For a lot of people, Chromebooks are all the computer that they need. Aside from some heavy-duty image and video editing, there isn’t much that you can’t do inside a web browser these days. If there are times when you need a full Windows or macOS desktop application running inside Chrome OS, this is pretty easy to set up—as long as you have another Windows or macOS computer around that you can link to. This is perfect if you’re using the Chromebook in one room of your home and have a MacBook in a different room, or if you want to run programs from the Windows computer in the office on your Chromebook back at home.
It’s not actually possible to run full desktop applications from Windows or macOS in Chrome OS at the moment, although Google is working on it. If you need this sort of functionality, CrossOver might be what you’re looking for—though at the moment it can only bring Windows software to your Chromebook.
If you do want to stream programs from another Windows or macOS machine to your Chromebook rather than run them natively, then a free Google utility called Chrome Remote Desktop is the solution you need. It quickly and simply gets the full desktop interface from your other computer up in a browser tab in Chrome OS, so you can interact with it almost as if you were sitting in front of the actual screen.
Some preparation work is required on the computer you want to connect to and stream from. Open up the Chrome Remote Desktop page in Google Chrome, sign in with your Google account, then choose the Access my computer option. Click the Turn on button next to Set up remote access, and you’ll be asked to give your computer a name—choose something that will help you quickly identify it later on.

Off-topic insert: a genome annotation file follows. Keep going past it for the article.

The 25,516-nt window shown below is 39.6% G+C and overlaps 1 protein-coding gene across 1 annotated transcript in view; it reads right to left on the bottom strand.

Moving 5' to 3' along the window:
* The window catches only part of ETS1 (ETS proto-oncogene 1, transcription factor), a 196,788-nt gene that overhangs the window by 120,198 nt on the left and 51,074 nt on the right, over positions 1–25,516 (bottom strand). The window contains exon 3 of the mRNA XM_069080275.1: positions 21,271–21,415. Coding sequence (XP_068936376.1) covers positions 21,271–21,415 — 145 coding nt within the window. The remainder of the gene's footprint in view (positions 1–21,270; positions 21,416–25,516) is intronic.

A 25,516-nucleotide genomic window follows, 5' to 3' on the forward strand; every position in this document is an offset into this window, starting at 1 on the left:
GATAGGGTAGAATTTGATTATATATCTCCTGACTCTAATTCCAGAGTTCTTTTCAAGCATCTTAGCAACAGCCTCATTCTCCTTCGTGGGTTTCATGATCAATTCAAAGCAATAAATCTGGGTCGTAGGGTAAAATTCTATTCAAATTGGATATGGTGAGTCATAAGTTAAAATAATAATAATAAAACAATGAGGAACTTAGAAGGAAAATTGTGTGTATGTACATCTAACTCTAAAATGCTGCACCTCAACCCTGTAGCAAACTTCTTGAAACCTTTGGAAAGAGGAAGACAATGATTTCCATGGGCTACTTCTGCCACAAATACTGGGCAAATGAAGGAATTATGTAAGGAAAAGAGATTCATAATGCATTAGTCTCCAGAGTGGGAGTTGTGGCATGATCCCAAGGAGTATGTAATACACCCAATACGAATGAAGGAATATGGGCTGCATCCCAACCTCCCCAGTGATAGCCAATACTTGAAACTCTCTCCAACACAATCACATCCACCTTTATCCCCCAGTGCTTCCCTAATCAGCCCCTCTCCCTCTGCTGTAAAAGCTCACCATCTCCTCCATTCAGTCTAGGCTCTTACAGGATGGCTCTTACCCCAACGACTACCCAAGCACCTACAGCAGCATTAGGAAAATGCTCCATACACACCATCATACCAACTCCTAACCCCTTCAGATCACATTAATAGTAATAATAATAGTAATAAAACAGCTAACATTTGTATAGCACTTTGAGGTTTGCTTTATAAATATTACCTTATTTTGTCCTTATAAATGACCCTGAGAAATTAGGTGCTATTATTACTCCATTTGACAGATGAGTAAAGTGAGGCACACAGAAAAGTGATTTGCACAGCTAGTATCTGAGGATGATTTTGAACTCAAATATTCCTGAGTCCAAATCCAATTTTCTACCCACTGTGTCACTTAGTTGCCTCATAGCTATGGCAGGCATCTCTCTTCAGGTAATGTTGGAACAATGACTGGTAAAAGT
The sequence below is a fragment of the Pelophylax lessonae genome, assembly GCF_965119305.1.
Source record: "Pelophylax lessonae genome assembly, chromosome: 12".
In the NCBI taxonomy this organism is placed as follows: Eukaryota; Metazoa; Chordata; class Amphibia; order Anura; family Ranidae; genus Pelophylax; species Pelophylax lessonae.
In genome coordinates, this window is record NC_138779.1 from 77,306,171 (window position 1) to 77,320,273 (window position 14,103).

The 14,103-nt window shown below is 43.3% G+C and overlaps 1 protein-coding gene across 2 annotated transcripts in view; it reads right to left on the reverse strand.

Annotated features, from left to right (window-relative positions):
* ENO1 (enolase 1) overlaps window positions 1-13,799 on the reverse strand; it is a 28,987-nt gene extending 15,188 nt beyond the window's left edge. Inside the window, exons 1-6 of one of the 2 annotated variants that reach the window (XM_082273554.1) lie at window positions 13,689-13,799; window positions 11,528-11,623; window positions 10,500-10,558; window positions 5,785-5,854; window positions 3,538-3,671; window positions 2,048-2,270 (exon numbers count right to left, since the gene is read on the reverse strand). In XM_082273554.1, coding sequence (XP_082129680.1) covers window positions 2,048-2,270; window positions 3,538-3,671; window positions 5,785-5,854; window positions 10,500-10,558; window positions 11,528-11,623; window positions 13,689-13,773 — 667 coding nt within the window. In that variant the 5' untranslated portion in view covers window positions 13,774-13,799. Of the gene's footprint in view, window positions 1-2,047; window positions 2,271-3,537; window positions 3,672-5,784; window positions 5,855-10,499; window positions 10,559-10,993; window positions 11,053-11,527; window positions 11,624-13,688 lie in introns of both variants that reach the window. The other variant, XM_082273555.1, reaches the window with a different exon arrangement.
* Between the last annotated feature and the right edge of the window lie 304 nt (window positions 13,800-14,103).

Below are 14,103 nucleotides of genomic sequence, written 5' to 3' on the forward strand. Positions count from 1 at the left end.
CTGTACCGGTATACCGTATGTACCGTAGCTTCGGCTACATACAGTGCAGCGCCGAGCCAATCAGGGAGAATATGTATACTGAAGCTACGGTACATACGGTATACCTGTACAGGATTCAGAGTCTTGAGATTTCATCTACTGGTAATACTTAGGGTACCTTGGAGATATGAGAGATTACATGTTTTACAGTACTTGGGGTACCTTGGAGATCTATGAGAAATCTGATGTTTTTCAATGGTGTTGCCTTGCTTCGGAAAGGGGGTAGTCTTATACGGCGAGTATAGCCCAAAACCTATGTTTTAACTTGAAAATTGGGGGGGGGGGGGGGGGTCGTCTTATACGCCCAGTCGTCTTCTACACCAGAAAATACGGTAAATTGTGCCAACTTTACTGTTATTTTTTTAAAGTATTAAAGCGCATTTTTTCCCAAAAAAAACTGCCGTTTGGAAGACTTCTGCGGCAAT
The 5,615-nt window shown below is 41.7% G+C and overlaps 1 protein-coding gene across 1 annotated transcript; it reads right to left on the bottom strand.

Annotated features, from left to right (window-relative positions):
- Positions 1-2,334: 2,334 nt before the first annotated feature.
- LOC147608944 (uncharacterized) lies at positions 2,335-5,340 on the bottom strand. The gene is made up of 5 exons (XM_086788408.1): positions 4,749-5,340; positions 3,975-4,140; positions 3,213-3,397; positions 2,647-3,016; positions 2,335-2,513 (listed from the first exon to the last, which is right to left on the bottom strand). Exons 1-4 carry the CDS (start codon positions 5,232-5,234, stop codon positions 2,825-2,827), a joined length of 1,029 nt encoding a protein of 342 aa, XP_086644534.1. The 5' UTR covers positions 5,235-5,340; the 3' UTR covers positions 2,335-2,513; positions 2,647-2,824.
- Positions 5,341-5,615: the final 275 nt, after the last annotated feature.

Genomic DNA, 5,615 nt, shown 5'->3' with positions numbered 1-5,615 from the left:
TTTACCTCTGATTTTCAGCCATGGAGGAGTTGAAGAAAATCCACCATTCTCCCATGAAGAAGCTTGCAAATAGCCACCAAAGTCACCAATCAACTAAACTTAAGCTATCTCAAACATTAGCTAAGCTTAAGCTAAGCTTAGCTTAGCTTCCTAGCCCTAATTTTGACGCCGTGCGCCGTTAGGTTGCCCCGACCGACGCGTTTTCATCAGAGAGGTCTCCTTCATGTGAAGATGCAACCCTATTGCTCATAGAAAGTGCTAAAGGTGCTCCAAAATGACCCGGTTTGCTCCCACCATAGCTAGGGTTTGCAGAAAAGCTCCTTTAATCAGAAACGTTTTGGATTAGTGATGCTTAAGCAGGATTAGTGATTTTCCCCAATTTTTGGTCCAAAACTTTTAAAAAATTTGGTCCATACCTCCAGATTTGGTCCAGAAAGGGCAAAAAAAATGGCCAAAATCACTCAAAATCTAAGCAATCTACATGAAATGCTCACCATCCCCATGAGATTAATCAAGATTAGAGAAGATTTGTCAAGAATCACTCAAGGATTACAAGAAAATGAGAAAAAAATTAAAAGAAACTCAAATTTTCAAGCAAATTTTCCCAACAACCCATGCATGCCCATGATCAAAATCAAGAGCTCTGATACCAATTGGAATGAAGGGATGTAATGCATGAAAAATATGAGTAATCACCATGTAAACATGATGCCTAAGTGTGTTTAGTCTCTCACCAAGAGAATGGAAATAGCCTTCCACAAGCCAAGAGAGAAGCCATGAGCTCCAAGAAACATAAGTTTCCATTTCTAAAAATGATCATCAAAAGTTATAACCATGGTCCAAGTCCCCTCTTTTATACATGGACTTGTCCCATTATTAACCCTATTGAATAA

Next, you need to enter a six-digit PIN to gain access to this computer over the web (or over your local wifi network). When you’ve picked one, click Start, and Chrome will take care of a few extra bits of housekeeping. After a few moments, you’ll see your computer is now listed in the Chrome Remote Desktop interface—click the pen icon next to it if you ever need to edit its name or PIN, or the trash icon if you ever want to delete it.
Once you start establishing connections between computers—and these can be between Windows and macOS devices as well as Chromebooks, as long as Google Chrome is involved—you’ll have the option to mark links as trusted, so the PIN isn’t required again after the first connection is established. If you ever want to change these settings, click View/Edit next to any computer in the Chrome Remote Desktop list.
On the actual Chromebook, you again head to the Chrome Remote Desktop page to get started. Your Google account keeps all these devices in sync and tells the utility which computers you have access to. Click Access my computer and you should see the Windows or macOS machine you just set up is listed on the screen: Select the computer, enter the PIN when prompted, and you can get connected.
A tab of session options appears right away, so you can decide if you want the other computer to be streamed in a full screen view or not, and choose how the remote desktop is scaled in your browser tab. On the same tab—which you can access at any time by clicking on the arrow on the right—you’re able to transfer files between the devices, and switch to other displays if your Windows or macOS computer has several of them.
Of course you need the computer you’re streaming from to be switched on and connected to the internet in order for you to be able to access it from your Chromebook. You might also want to shut down other streaming apps—on both the computers involved—to make sure that the connection stays as stable as you need it to be.
You can then get on with whatever it is you need to do on Windows or macOS, right from your Chromebook: Load up Photoshop, access your file system, run desktop office applications, or whatever it is. The streaming won’t be quite as smooth as it is when you’re accessing something like Netflix or Spotify, but it’s good enough to manage the majority of computing tasks. Note as well that the options tab gives you links to simulate keypresses such as Print Screen on the computer you’re connecting to as well.
The computer you’re connecting to will have a message displayed on it when it’s being accessed remotely—so you’ll know if any unexpected connections take place—and when you want to break the connection from your Chromebook you can click the Disconnect button on the options tab or simply close down the browser window.